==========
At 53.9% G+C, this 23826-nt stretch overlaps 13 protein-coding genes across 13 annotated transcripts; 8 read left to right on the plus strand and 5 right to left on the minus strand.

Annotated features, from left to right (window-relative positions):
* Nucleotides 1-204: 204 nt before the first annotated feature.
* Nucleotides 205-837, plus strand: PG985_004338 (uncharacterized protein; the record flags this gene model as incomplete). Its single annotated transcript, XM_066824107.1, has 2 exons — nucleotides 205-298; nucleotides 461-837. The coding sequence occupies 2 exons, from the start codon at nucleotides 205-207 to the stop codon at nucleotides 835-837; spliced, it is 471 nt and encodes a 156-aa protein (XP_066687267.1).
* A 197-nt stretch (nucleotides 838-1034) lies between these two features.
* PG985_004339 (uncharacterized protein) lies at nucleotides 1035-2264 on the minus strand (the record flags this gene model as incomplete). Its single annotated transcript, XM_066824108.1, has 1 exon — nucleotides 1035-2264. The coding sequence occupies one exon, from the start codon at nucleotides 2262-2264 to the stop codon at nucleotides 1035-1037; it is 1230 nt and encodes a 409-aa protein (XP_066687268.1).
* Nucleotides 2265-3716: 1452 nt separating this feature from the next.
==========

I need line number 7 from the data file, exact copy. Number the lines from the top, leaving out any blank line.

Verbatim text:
* Nucleotides 2265-3716: 1452 nt separating this feature from the next.